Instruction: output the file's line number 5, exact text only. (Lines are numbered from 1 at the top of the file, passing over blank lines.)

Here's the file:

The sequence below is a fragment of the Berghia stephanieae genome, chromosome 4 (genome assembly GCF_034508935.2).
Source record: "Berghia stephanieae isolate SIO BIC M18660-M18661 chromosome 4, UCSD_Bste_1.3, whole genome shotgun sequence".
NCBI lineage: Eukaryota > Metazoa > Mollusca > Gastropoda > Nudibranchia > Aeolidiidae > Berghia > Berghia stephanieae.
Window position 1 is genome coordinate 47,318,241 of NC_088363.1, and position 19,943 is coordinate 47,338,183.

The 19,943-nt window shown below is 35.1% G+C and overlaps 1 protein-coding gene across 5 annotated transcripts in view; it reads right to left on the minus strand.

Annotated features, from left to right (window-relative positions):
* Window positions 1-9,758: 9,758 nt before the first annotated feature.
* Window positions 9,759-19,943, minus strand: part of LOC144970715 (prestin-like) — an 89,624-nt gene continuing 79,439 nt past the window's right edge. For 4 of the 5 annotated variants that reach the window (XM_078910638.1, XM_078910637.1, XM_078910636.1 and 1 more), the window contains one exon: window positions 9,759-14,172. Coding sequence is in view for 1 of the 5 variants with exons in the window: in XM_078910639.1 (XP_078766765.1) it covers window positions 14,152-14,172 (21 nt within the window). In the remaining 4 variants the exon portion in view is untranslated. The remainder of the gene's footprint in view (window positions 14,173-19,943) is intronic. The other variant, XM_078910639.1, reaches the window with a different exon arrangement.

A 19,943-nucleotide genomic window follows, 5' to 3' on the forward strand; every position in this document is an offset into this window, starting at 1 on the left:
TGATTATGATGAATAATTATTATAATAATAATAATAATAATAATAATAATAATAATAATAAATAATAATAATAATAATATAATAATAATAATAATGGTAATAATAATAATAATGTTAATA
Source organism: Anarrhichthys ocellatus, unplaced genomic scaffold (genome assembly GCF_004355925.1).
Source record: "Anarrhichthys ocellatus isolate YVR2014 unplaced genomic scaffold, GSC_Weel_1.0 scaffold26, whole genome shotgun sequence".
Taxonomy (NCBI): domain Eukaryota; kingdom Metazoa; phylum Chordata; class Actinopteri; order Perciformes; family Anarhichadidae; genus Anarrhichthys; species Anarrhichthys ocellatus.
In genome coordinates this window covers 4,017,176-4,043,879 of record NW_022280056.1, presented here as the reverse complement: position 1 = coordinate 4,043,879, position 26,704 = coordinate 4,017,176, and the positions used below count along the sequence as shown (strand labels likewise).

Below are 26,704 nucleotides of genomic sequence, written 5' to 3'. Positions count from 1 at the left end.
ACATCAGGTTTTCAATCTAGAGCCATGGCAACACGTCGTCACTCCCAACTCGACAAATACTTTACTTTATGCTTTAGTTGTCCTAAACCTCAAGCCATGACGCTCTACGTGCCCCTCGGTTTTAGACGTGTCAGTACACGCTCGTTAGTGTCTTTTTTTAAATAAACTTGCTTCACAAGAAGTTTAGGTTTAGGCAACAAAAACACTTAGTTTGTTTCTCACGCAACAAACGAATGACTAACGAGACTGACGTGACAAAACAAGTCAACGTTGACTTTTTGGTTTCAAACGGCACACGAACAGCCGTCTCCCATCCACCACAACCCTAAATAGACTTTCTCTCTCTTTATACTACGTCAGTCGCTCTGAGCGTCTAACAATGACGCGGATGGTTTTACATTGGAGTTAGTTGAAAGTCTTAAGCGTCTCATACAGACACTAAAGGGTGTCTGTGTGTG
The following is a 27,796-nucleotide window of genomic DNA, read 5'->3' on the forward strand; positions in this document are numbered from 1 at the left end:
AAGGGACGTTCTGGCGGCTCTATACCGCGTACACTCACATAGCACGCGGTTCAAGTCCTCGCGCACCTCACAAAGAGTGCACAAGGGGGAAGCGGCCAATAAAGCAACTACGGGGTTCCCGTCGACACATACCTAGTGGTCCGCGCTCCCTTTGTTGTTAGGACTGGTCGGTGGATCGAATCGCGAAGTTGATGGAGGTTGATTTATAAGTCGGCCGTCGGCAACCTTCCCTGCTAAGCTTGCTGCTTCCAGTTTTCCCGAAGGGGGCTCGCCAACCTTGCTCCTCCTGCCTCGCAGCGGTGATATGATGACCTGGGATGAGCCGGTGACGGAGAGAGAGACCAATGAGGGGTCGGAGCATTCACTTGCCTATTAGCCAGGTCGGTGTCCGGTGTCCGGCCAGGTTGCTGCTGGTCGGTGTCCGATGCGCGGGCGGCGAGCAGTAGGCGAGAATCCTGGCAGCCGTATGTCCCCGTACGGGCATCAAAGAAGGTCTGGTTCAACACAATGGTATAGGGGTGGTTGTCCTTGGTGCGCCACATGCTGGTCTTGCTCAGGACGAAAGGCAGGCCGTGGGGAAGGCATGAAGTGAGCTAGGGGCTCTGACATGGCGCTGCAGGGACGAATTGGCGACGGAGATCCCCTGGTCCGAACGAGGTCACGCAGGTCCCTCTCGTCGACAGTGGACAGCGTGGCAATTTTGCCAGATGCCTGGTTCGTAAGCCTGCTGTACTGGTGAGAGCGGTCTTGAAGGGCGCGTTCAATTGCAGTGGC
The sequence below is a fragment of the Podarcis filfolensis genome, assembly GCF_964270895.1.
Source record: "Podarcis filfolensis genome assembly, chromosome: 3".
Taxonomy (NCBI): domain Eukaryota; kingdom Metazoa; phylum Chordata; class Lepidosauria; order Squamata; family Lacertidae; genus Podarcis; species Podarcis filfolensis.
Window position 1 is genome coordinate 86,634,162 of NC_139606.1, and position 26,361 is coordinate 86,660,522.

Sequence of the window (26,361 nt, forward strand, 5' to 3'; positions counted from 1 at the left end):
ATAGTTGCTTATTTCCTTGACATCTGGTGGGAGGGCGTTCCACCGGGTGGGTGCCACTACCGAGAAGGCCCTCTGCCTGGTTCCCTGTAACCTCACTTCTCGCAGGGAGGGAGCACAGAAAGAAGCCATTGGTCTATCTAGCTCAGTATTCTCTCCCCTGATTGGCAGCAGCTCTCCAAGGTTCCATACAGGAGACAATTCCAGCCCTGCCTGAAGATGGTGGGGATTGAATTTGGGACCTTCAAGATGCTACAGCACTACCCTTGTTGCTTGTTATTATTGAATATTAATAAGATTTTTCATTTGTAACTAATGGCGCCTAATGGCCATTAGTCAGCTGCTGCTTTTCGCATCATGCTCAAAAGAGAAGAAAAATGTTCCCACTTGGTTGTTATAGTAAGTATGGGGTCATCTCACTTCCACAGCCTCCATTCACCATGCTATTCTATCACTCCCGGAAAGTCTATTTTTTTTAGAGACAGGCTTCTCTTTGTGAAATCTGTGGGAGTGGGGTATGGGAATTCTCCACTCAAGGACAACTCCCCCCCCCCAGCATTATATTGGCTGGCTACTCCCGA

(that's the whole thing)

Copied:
The 19,943-nt window shown below is 35.1% G+C and overlaps 1 protein-coding gene across 5 annotated transcripts in view; it reads right to left on the minus strand.